Recently there have been some high-profile announcements of layoffs across the mortgage lending space, but through the first half of 2022, the reported decline in employment has been modest. But employment tends to lag interest rates, so further declines cannot be ruled out.
Analyzing trends in market performance requires two things, 1) a lot of data, and, 2) a deep understanding of the structure of markets. We recently came across a good example of this with relative delinquency rates between GNM and GSE pools. In this post, we look at the dynamics of the two categories of reperforming mortgage loans.
Investors have spent many years building models of prepayment speeds for mortgage pools based on a variety of characteristics such as loan size and underwriting characteristics. However, institutional factors can come into play as well. One that comes to mind is the difference in program structure between conventional and government loans. For the conforming market, the issuer is a GSE, while for government programs, it is the servicer. In both categories, when a loan becomes seriously delinquent, it can be bought out of the pool at par, amounting to a prepayment. The difference is that for the case of conforming loans, it is the quasi-public GSEs that perform this function, while for government programs, the decision is up to private sector entities. In the first case, there are overarching policy goals that weigh on decisions about the disposition of loans in delinquency, while in the second case, these decisions are based on financial considerations.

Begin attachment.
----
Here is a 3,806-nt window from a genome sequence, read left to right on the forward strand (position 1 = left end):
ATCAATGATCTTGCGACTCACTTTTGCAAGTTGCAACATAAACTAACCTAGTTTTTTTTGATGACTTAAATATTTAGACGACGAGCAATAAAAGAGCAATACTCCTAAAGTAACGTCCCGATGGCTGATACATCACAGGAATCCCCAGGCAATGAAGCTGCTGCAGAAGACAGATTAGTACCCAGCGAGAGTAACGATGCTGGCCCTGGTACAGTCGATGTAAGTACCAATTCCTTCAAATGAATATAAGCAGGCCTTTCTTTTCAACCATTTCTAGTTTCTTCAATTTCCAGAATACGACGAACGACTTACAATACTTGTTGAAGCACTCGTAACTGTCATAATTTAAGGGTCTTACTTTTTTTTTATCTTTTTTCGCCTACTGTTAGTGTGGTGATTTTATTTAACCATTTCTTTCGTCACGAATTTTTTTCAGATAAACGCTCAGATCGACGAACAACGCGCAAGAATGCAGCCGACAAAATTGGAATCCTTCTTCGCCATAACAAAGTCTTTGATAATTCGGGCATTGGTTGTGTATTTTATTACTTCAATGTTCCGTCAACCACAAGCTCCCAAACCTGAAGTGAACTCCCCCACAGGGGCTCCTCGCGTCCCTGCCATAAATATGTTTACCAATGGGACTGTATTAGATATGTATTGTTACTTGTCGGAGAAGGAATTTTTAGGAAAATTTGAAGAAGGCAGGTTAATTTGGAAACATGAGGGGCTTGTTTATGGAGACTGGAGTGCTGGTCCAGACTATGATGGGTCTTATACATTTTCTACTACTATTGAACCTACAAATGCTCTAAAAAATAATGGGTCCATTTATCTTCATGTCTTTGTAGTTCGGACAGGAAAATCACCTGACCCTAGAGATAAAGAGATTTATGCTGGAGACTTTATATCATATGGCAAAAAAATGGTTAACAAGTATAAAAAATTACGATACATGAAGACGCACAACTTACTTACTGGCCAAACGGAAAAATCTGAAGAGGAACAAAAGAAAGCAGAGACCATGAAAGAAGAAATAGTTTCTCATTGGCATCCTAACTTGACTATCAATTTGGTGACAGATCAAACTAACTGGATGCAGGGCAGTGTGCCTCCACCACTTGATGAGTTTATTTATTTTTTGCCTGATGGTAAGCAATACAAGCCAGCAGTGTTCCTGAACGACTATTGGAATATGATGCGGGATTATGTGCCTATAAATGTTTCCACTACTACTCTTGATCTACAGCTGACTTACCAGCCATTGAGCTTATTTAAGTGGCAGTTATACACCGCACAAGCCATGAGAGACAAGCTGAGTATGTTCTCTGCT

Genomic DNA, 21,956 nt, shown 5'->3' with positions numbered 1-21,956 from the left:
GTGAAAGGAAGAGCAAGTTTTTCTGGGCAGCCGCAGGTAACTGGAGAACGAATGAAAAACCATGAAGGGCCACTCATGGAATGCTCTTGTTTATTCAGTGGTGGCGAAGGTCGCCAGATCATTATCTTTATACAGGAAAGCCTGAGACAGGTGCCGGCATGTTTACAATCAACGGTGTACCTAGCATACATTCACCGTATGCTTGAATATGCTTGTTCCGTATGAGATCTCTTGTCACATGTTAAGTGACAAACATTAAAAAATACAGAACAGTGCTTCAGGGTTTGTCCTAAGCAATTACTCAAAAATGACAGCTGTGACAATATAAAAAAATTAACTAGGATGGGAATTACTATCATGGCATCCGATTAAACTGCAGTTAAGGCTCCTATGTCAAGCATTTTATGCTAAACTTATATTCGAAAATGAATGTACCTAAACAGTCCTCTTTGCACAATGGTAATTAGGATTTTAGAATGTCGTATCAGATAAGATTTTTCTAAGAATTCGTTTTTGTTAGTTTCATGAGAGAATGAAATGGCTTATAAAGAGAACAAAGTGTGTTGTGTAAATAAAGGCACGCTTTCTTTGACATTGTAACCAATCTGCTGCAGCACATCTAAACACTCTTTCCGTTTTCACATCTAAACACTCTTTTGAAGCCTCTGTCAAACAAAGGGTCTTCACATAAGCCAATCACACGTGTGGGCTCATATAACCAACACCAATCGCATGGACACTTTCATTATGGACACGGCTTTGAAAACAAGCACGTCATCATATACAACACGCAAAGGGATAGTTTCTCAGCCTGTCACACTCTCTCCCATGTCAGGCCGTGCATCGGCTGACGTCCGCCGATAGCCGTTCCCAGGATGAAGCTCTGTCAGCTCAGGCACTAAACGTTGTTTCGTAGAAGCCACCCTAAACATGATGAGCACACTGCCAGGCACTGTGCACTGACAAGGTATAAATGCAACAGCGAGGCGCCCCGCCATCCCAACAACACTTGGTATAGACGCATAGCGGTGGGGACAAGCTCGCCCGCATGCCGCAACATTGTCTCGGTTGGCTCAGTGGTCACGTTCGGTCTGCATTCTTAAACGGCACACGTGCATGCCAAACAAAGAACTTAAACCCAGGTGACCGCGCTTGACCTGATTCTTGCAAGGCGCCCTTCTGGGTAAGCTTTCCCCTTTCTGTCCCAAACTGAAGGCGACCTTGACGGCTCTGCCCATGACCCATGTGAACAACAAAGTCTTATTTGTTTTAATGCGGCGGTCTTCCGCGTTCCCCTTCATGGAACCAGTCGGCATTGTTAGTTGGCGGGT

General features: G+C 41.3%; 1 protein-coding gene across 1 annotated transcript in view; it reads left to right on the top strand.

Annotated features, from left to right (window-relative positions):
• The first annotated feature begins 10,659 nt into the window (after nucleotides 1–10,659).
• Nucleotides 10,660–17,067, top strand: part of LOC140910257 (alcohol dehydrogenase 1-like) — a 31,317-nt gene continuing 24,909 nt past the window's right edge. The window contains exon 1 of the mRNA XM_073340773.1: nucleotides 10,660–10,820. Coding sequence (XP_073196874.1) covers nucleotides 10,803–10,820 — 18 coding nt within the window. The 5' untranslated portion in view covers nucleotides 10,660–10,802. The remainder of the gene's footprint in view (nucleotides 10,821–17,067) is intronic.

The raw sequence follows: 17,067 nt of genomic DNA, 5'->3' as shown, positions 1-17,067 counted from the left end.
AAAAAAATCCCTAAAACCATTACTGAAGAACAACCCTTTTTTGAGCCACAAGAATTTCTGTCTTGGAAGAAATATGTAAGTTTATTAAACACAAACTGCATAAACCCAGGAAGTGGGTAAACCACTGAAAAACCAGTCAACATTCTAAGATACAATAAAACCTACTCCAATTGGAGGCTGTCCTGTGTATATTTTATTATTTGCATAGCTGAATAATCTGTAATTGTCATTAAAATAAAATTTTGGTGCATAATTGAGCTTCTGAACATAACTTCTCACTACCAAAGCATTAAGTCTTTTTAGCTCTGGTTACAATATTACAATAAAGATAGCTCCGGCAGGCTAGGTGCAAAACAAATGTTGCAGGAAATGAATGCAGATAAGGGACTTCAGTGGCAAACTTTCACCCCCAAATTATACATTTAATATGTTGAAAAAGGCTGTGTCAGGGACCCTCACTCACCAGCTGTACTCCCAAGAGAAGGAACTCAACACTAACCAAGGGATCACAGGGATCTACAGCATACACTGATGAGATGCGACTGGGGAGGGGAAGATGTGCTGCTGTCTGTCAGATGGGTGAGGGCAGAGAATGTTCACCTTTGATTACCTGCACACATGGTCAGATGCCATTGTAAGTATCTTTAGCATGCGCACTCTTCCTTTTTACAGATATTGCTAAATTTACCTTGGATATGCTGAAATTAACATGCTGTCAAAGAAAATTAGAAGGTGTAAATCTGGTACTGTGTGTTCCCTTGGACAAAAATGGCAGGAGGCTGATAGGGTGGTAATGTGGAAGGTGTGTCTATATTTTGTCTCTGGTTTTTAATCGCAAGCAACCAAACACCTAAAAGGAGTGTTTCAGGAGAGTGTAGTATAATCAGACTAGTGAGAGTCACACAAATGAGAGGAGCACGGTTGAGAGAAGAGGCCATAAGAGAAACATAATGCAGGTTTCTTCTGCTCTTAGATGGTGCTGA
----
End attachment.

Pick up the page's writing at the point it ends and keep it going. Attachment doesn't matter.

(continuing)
One way to test this is to look at buyouts over the interest rate cycle. Below find a chart containing the shares of reperforming loans in new issuance for FHA, VA and the GSEs. These are loans that have been previously bought out of pools and then reissued into new pools. There can be a substantial lag between the buyout and re-issuance.
There has been a modest but persistent widening of the gap in 1-month DQ rates between the Ginnie Mae programs and the GSEs over the past couple of years. Previously, our experience was that these are mostly driven by developments in the labor market. In fact, there has been a recent small but persistent rise in the number of initial jobless claims that correlates with this widening:
With interest rates significantly higher than those in place at the start of the year, it’s natural that potential homebuyers look for ways to reduce borrowing costs. One of these ways is through an adjustable-rate mortgage (ARM). Now that we have complete data for July, it is a timely moment to look at recent trends in ARM issuance. As we approach the topic, it’s important to note a few institutional points. First, the ARM programs available to conventional and Government borrowers are distinct, so we break the issuance down between GSE and Ginnie pools. Second, the market underwent a significant shift with the elimination of LIBOR as a benchmark.
Let’s start with the conforming market. There are several product types, but in July 2022, the largest is 7-year ARMs, followed by 5-year and 10-year ARMs: